Sundae (Korean: 순대 [sun.dɛ], sometimes anglicized as soondae) is a type of blood sausage in Korean cuisine.[1] It is a popular street food in both North and South Korea,[2][3] made generally by steaming cow or pig's intestines that are stuffed with various ingredients.[4]


Recipes of sundae are found in 19th-century cookbooks such as Gyuhap chongseo and Siuijeonseo.[5]

Traditionally sundae, cow or pig intestines stuffed with seonji (blood), minced meats, rice, and vegetables, was an indulgent food consumed during special occasions, festivities and large familial gatherings.[6] After Korean War, when meat was scarce during the period of post-war poverty, dangmyeon replaced meat fillings in South Korea and sundae became an inexpensive street snack sold in bunsikjip (snack bars), pojangmacha (street stalls), and traditional markets.[6][7]


Steaming sundae

While traditional, North Korean, Russian Korean (Koryo-saram and Sakhalin Korean),[8] and Chinese Korean sundae fillings include seonji (blood), minced meat, rice, and vegetables, modern South Korean varieties often use dangmyeon (glass noodles) instead of meat, rice, and vegetables.[9][10][11][12] Other possible ingredients for fillings include kkaennip (perilla leaves), scallions, doenjang (soybean paste), kimchi, and soybean sprouts.[13]

Regional varieties include abai-sundae (아바이순대) of Hamgyong and Pyongan Provinces,[6] Kaesong-sundae (개성순대) of Kaesong, Baegam-sundae (백암순대) of Yongin, Jeju-sundae (제주순대) of Jeju Island, Byeongcheon-sundae (병천순대) of Chungcheong Province, and amppong-sundae (암뽕순대) of Jeolla Province.[14]

Some varieties use seafood as casing.[13] Ojingeo-sundae (오징어순대) made with fresh squid is a local specialty of Gangwon, while mareun-ojingeo-sundae (마른오징어순대) made with dried squid is eaten in Gangwon as well as Gyeonggi.[5][13] Myeongtae-sundae (명태순대), made with Alaska pollock is a local specialty of Gangwon and Hamgyong.[5][13] Eogyo-sundae (어교순대) is made with swim bladder of brown croakers.[13][15]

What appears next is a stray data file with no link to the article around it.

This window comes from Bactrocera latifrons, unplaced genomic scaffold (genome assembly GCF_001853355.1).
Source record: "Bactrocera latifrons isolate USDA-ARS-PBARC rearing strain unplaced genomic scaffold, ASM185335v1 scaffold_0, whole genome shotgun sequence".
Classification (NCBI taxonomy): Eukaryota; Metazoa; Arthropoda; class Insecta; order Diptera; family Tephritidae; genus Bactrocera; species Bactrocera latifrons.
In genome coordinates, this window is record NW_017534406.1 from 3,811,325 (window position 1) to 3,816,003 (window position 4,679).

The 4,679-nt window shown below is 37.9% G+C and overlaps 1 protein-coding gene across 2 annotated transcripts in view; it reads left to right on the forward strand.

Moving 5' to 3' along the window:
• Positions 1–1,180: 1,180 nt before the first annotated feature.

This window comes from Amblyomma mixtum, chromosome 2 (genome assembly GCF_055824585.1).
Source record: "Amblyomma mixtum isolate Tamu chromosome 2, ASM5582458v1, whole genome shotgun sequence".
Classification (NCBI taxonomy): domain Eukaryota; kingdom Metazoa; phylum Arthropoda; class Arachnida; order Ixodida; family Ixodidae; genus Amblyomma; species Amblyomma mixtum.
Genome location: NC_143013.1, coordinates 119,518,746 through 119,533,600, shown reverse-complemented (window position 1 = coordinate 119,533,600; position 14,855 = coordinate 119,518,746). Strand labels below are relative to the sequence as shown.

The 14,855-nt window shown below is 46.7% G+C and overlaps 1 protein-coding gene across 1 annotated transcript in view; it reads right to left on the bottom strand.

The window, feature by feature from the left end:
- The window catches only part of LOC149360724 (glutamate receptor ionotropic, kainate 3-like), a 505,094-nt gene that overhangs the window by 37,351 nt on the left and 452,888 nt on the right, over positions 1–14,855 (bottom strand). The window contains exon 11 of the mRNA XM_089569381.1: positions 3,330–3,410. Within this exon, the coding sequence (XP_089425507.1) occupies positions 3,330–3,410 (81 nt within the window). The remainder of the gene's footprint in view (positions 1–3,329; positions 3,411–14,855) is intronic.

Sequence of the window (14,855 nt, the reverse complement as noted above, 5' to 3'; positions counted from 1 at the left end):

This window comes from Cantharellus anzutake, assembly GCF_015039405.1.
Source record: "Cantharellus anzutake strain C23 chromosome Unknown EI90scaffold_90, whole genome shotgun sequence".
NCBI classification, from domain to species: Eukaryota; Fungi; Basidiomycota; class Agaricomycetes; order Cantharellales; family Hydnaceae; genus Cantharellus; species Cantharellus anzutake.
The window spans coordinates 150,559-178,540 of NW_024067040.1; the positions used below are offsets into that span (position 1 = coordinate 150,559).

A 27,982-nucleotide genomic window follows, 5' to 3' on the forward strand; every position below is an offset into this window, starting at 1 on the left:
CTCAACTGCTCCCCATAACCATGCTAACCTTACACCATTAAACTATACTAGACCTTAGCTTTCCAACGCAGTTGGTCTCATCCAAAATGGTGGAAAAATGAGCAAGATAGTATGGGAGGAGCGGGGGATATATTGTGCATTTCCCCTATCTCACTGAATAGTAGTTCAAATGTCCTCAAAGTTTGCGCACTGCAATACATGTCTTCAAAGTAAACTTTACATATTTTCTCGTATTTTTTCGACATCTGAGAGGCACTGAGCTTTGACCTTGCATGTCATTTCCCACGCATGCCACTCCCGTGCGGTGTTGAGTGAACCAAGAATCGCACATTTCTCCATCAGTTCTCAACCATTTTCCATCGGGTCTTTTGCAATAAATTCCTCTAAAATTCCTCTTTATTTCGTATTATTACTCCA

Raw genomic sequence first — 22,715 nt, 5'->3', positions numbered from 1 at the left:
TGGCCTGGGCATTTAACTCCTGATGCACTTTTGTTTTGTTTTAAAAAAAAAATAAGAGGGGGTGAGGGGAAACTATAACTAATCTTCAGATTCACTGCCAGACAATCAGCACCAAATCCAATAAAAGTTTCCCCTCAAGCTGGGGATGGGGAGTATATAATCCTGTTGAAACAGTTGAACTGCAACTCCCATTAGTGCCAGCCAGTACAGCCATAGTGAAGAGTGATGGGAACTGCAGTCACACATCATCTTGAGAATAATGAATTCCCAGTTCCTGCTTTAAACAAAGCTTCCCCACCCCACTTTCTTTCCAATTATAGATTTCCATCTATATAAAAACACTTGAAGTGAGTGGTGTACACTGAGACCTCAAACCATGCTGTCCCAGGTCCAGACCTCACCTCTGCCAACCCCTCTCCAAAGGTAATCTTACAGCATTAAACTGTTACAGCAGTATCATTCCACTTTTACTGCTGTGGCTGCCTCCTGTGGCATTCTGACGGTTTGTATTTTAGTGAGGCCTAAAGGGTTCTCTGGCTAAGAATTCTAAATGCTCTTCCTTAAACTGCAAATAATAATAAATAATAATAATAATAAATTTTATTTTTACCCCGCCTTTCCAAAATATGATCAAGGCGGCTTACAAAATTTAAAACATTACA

In South Korea, sundae is often steamed and served with steamed offals such as gan (liver) and heopa (lung).[6] Sliced pieces of sundae and sides are dipped in salt-black pepper mixture (Seoul), in vinegar-gochujang mixture (Honam), seasoned soybean paste in Yeongnam, and soy sauce in Jeju.[16] As sundae is often sold in bunsikjip along with tteok-bokki (stir-fried rice cakes) and twigim (fritters), it is also dipped in tteok-bokki sauce. Many bunsikjip have a menu item called tteok-twi-sun, referring to a set menu consisting of tteok-bokki, twigim, and sundae.

Sundae dishes

  • Sundae-guk (순댓국) – a guk (soup) made with sundae, other offals, and meat.[6][17]
  • Sundae-bokkeum (순대볶음) – a bokkeum (stir-fry) made with sundae, vegetables, and gochujang.[6]
  • Baek-sundae-bokkeum (백순대볶음) – made in the same was as sundae-bokkeum but without gochujang.

See also


  1. ^ Rufus, Anneli (6 December 2017). "10 Brilliant Uses for Blood Sausage". HuffPost. Retrieved 19 February 2018. 
  2. ^ Kim, Yoo-sung (9 June 2015). "Ask a North Korean: what's Pyongyang's street food speciality?". The Guardian. Retrieved 19 February 2018. 
  3. ^ "Sillim-dong's Sundae Town (Sundae Bokkeum Alley)". Visit Seoul. Seoul Metropolitan Government. 9 November 2011. Retrieved 19 February 2018. 
  4. ^ Kim, YH Brad; Jang, A (2014). "Ethnic meat products – Japan and Korea". In Dikeman, Michael; Devine, Carrick. Encyclopedia of Meat Sciences (Second ed.). San Diego, CA: Elsevier Academic Press. p. 548. ISBN 978-0-12-384731-7. Retrieved 19 February 2018. 
  5. ^ a b c 서혜경 (1995). "순대". Encyclopedia of Korean Culture (in Korean). Academy of Korean Studies. Retrieved 1 June 2008. 
  6. ^ a b c d e f Chang, Sung E. (4 October 2012). "Sundae Bloody Sundae". Roads & Kingdoms. Retrieved 19 February 2018. 
  7. ^ Whitten, Richard (8 February 2017). "Tour Guide: Seoul, South Korea". Paste. Retrieved 19 February 2018. 
  8. ^ Mishan, Ligaya (16 February 2017). "At Cafe Lily, the Korean-Uzbek Menu Evokes a Past Exodus". The New York Times. Retrieved 19 February 2018. 
  9. ^ Kim, Jin Kyung (2013). "From Lettuce to Fish Skin: Koreans' Appetite for Wrapped and Stuffed Foods". In McWilliams, Mark. Wrapped & Stuffed Foods: Proceedings of the Oxford Symposium on Food and Cookery 2012. Totnes, Devon, UK: Prospect Books. pp. 233‒234. ISBN 978-1-903018-99-6. Retrieved 19 February 2018. 
  10. ^ Goldberg, Lina (23 March 2012). "Asia's 10 greatest street food cities". CNN Travel. Retrieved 11 April 2012. 
  11. ^ Leith, Sam (20 March 2014). "The Edible Atlas: Around the World in 39 Cuisines – review". The Guardian. Retrieved 19 February 2018. 
  12. ^ Fletcher, Nichola (2012). Sausage: A country-by-country photographic guide with recipes (1st American ed.). New York: Dorling Kindersley. p. 137. ISBN 978-0-7566-8983-4. 
  13. ^ a b c d e Allen, Gary (2015). Sausage: A Global History. London: Reaktion Books. pp. 79, 103, 110. ISBN 978-1-78023-555-4. Retrieved 19 February 2018. 
  14. ^ "순대". Doosan Encyclopedia (in Korean). Retrieved 1 June 2008. 
  15. ^ "어교순대". Doosan Encyclopedia (in Korean). Retrieved 1 June 2008. 
  16. ^ 최승호 (22 March 2016). "(온라인)맛있는 스토리텔링<29>순대와 소시지". Seoul Shinmun (in Korean). Retrieved 19 February 2018. 
  17. ^ Jung, Alex (11 November 2011). "5 Korean ways to eat a pig". CNN Travel. Retrieved 11 April 2012.